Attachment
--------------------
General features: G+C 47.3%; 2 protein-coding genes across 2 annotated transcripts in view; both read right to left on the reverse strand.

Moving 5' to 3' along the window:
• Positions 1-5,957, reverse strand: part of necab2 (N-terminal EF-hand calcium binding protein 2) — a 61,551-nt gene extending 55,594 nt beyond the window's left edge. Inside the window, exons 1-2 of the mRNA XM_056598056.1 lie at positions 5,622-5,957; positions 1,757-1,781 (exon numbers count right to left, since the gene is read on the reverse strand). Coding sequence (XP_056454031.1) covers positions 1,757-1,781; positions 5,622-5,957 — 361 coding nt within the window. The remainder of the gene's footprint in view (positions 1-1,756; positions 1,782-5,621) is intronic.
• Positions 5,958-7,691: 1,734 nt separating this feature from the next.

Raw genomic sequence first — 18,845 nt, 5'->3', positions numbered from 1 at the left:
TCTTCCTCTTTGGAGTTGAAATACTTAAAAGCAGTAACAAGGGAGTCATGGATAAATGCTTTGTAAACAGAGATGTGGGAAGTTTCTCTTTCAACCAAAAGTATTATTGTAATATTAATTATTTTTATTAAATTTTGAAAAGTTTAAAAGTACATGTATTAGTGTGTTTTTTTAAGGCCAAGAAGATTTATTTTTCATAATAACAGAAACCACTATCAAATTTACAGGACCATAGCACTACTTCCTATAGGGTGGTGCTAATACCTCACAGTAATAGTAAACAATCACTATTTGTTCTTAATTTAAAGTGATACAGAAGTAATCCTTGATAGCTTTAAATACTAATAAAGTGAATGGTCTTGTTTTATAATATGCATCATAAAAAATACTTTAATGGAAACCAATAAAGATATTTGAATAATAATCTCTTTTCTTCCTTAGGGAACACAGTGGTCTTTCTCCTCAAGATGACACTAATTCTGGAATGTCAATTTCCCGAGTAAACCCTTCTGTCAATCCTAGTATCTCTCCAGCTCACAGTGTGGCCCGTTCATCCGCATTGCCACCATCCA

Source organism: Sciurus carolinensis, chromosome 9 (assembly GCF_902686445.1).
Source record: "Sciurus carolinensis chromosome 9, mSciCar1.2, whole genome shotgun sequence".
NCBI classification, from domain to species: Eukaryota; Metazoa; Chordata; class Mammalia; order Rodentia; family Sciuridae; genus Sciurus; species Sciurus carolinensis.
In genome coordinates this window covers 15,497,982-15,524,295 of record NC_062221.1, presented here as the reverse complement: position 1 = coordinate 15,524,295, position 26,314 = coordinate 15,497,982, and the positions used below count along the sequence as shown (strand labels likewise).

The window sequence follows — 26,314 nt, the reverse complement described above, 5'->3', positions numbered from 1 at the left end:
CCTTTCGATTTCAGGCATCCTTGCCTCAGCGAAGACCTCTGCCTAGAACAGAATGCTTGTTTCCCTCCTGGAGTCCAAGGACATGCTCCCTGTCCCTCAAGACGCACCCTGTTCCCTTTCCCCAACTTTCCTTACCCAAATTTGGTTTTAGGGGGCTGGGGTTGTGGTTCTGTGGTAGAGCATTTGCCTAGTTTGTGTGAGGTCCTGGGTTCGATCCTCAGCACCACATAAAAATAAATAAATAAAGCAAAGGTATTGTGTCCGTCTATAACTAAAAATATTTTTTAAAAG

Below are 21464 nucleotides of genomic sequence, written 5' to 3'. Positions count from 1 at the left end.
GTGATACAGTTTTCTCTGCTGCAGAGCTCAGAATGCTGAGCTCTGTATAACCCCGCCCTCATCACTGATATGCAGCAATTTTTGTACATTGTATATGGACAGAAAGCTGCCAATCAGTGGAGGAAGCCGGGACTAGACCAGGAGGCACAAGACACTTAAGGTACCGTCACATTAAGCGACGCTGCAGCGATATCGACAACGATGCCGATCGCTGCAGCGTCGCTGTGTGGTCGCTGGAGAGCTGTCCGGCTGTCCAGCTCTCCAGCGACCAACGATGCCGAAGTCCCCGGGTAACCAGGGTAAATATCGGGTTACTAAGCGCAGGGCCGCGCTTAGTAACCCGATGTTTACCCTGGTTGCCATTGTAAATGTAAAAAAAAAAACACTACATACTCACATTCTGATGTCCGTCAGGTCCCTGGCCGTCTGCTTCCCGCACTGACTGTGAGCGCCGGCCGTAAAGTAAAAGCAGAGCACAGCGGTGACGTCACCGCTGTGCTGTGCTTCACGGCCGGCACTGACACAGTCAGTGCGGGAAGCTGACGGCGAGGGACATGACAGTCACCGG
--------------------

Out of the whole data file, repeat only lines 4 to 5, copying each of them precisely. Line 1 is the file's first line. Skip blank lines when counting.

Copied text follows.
• Positions 5,958-7,691: 1,734 nt separating this feature from the next.

Raw genomic sequence first — 18,845 nt, 5'->3', positions numbered from 1 at the left: